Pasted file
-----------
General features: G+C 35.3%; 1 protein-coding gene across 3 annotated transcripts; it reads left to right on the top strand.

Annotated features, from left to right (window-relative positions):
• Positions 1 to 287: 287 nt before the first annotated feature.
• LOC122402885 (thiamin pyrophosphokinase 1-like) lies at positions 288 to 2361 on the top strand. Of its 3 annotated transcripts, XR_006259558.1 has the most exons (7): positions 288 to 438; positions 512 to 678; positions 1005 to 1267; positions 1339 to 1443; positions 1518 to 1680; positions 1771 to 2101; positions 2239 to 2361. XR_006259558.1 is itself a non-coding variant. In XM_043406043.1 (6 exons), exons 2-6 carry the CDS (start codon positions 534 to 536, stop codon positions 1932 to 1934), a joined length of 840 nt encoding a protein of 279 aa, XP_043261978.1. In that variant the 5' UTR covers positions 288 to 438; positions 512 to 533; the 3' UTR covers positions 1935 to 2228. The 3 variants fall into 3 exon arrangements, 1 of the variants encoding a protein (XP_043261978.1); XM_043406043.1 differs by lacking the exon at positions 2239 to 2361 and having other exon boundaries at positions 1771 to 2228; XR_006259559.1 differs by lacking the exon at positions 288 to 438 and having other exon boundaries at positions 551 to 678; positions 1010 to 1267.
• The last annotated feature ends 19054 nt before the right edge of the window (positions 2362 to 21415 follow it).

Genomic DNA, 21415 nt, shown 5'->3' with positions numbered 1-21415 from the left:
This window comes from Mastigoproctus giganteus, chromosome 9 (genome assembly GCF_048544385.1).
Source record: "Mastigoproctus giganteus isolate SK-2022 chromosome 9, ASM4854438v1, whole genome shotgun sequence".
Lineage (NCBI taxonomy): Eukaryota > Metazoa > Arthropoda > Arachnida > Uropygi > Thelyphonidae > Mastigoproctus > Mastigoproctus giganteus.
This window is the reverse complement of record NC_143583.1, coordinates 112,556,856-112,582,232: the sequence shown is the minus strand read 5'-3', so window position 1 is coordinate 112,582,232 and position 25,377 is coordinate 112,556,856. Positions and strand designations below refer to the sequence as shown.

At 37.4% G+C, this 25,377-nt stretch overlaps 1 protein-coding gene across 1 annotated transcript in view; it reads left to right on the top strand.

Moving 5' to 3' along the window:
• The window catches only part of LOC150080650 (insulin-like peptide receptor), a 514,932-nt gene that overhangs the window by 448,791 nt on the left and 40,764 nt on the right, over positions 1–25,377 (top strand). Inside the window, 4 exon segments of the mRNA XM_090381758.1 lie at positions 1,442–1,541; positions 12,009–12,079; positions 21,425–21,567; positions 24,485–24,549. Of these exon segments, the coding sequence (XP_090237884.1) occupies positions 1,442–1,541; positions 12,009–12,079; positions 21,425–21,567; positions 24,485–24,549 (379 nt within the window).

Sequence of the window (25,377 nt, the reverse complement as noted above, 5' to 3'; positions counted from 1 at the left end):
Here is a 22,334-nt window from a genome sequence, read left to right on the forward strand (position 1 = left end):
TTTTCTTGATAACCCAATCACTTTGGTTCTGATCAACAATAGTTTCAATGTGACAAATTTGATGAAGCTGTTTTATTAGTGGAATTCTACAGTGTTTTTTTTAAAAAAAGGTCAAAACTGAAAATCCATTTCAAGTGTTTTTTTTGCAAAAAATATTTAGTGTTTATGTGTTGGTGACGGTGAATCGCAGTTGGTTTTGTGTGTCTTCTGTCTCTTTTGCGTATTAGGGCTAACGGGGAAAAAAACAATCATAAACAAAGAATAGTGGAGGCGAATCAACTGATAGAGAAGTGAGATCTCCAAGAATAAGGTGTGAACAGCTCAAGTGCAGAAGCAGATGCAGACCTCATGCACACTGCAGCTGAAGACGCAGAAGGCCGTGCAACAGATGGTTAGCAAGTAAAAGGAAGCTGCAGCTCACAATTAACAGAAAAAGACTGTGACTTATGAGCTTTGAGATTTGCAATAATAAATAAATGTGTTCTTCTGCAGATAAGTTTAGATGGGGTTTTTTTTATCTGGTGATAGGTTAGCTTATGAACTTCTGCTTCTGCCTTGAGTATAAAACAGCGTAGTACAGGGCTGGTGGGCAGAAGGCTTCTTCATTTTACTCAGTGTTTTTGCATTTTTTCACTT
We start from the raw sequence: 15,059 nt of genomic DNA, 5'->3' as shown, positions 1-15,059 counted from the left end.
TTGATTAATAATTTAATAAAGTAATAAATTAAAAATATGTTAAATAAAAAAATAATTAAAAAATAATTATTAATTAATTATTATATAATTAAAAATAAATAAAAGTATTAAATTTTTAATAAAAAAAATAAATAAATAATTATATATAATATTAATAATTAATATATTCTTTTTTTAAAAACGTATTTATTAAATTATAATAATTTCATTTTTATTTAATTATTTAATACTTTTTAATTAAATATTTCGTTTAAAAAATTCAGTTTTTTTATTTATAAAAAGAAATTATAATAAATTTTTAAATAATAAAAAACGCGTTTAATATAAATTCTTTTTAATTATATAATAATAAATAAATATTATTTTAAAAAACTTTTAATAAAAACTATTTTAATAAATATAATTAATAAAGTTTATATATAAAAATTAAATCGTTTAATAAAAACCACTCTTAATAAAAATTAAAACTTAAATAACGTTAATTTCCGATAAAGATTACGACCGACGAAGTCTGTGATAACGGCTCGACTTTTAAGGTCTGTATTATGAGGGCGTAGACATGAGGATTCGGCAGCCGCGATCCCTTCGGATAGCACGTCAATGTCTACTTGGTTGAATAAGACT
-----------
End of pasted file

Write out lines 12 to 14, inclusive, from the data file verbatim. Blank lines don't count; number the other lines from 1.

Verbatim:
Moving 5' to 3' along the window:
• The window catches only part of LOC150080650 (insulin-like peptide receptor), a 514,932-nt gene that overhangs the window by 448,791 nt on the left and 40,764 nt on the right, over positions 1–25,377 (top strand). Inside the window, 4 exon segments of the mRNA XM_090381758.1 lie at positions 1,442–1,541; positions 12,009–12,079; positions 21,425–21,567; positions 24,485–24,549. Of these exon segments, the coding sequence (XP_090237884.1) occupies positions 1,442–1,541; positions 12,009–12,079; positions 21,425–21,567; positions 24,485–24,549 (379 nt within the window).

Sequence of the window (25,377 nt, the reverse complement as noted above, 5' to 3'; positions counted from 1 at the left end):